invalid root hash value, and deceive the publisher into publishing bad
data," said Devanbu. "But as long as the clients have the correct copy
of the owner's public key, they won't believe this deceived publisher."
To digest documents, the signature system uses the Merkle hash tree mathematical
function. The function starts with a set of data and computes until there
is only one root value left, which is the key the author uses when he
signs a document, said Devanbu.
The scheme could be used to retrieve authenticated portions of published
data, from traffic citations and court proceedings to Freedom of Information
Act requests, "all of which are either already or soon will be in XML,"
said Devanbu. In short, "any situation where correctness of data and efficiency
of access is important."
"Suppose the government signs a large XML document containing all discussions
within the Department of Labor on some topic, and gives it to another
agency to handle responses to FOIA queries," said Devanbu. "Someone in
the Department of Labor who wanted to hide something might try to coerce
the person at the agency handling FOIA queries to hide some details in
responses to queries. With [Truthsayer,] a false or incomplete answer
to queries on the XML document would be detected immediately," he said.
Another advantage of this encryption scheme is that the owner of the data
does not have to be online. "If the owner is physically disconnected,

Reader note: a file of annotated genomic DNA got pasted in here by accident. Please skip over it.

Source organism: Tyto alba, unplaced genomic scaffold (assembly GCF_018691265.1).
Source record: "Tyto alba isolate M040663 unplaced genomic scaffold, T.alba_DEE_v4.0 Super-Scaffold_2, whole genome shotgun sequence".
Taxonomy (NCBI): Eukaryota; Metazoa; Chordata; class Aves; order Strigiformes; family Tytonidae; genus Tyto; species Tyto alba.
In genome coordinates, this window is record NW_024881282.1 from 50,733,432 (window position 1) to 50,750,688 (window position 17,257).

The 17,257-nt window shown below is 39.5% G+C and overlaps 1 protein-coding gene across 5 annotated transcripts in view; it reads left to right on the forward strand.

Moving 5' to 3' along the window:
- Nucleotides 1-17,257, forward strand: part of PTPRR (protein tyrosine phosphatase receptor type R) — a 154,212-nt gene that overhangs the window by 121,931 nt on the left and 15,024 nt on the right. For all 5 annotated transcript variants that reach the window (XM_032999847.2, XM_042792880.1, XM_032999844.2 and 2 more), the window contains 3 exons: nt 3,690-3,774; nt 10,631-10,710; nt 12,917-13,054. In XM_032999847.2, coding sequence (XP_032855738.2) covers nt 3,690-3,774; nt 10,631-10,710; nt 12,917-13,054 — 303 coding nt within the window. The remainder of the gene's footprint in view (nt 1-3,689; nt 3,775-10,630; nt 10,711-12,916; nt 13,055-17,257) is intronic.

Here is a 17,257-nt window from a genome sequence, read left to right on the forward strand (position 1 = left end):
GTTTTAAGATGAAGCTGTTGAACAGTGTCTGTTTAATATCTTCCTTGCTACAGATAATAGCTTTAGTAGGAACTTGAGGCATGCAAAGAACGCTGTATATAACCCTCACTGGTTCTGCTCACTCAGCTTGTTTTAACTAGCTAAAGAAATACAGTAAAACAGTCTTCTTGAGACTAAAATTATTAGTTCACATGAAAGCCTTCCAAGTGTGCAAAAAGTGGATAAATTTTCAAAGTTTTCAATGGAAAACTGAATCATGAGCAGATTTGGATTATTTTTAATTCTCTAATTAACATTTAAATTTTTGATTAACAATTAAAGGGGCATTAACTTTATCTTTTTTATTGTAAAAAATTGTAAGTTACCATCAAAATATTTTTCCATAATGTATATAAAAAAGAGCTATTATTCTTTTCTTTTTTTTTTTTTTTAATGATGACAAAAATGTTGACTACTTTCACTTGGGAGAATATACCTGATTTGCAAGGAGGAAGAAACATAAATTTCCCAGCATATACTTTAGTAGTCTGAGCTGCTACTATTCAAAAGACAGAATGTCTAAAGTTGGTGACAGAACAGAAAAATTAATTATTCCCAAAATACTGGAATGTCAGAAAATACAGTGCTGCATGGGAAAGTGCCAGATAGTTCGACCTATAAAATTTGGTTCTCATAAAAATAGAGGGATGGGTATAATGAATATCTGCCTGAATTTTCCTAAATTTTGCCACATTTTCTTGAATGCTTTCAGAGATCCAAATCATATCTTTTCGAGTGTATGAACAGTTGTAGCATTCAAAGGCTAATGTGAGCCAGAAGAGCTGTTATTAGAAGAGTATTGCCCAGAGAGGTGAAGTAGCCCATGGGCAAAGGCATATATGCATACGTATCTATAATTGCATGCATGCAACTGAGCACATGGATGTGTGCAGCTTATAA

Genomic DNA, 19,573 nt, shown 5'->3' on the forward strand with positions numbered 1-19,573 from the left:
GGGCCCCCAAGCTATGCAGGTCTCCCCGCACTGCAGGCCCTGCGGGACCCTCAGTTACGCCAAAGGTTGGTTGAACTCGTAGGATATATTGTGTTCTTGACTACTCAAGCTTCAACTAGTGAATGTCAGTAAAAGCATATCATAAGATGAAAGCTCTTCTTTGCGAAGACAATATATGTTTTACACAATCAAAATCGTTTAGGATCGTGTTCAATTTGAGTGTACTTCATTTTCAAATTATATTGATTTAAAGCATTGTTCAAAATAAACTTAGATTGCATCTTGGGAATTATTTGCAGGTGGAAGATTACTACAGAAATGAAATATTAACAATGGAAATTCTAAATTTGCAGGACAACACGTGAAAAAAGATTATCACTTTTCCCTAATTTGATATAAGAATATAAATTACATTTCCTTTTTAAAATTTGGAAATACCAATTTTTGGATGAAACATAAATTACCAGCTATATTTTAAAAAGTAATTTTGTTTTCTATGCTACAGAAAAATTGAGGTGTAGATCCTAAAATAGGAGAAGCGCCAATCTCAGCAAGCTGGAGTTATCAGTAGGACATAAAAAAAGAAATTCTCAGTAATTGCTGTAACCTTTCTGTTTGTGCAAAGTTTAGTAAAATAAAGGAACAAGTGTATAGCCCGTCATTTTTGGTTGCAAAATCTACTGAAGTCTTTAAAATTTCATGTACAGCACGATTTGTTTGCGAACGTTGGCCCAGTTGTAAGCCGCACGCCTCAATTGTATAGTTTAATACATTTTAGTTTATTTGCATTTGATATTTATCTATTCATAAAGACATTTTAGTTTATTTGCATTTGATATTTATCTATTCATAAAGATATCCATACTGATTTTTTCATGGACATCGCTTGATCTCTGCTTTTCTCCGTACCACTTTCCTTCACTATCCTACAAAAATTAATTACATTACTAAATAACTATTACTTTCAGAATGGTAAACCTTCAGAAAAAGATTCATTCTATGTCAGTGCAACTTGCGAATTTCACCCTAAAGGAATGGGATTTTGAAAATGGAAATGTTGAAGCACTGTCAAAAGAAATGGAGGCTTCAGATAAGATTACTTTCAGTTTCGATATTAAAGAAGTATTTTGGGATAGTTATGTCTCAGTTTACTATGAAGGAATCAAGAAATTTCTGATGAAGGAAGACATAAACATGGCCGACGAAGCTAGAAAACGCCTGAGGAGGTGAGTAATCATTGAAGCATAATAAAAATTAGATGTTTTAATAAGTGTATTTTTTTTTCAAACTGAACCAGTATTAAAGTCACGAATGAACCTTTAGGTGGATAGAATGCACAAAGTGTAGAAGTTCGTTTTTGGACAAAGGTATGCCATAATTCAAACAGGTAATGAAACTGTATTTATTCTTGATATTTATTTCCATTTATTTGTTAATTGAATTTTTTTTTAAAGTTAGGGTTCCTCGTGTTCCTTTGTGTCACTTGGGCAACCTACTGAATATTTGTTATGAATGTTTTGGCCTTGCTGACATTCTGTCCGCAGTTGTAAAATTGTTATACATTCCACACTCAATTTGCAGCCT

he cannot be hacked, and no one can steal his private key. So his signature
is not forgeable," said Devanbu. This type of system is called an 'air
gap' and is used by many Defense Department systems, he said.
This work is elegant and efficient and could spur further developments
in this area, said Andrew Odlyzko, a professor of mathematics and the
director of the Digital Technology Center at the University of Minnesota.
The most important feature of this scheme is that it could "provide authenticated
information access through untrusted intermediaries," Odlyzko said. People
might, however, opt for simpler solutions than this one because the threat
the authors scheme guards against is probably not all that serious, he
The researchers are getting ready to test the scheme with a realistic,
open-source database system, said Devanbu. It could be ready for practical
use in 4 to 6 years, he said.
Devanbu's research colleagues were Michael Gertz, April Kwong, Chip Martel,
Glen Nuckolls, and Philip Rogaway from the University of California at
Davis, and Stuart G. Stubblebine of Stubblebine Consulting, LLC.
They presented the research at the 8th ACM Conference on Computer and
Communications Security held in Philadelphia between November 5 and 8,
2001 and is scheduled to be published in the Computer Security Journal,
2001. The research was funded by the National Science Foundation (NSF),
and the Defense Advanced Research Project Agency (DARPA).
Timeline: 4-6 years
TRN Categories: Cryptography and Security; Internet; Databases
and Information Retrieval
Story Type: News
Related Elements: Technical paper, "Flexible Authentication
of XML Documents," in the 8th ACM Conference on Computer and Communications
Security in Philadelphia, November, 2001; Technical paper, "Authentic
Re-Publication by Untrusted Servers: A Novel Approach to Database Survivability,"
presented at the Third Information Survivability Workshop 2000, October
24-26, 2000, in Boston.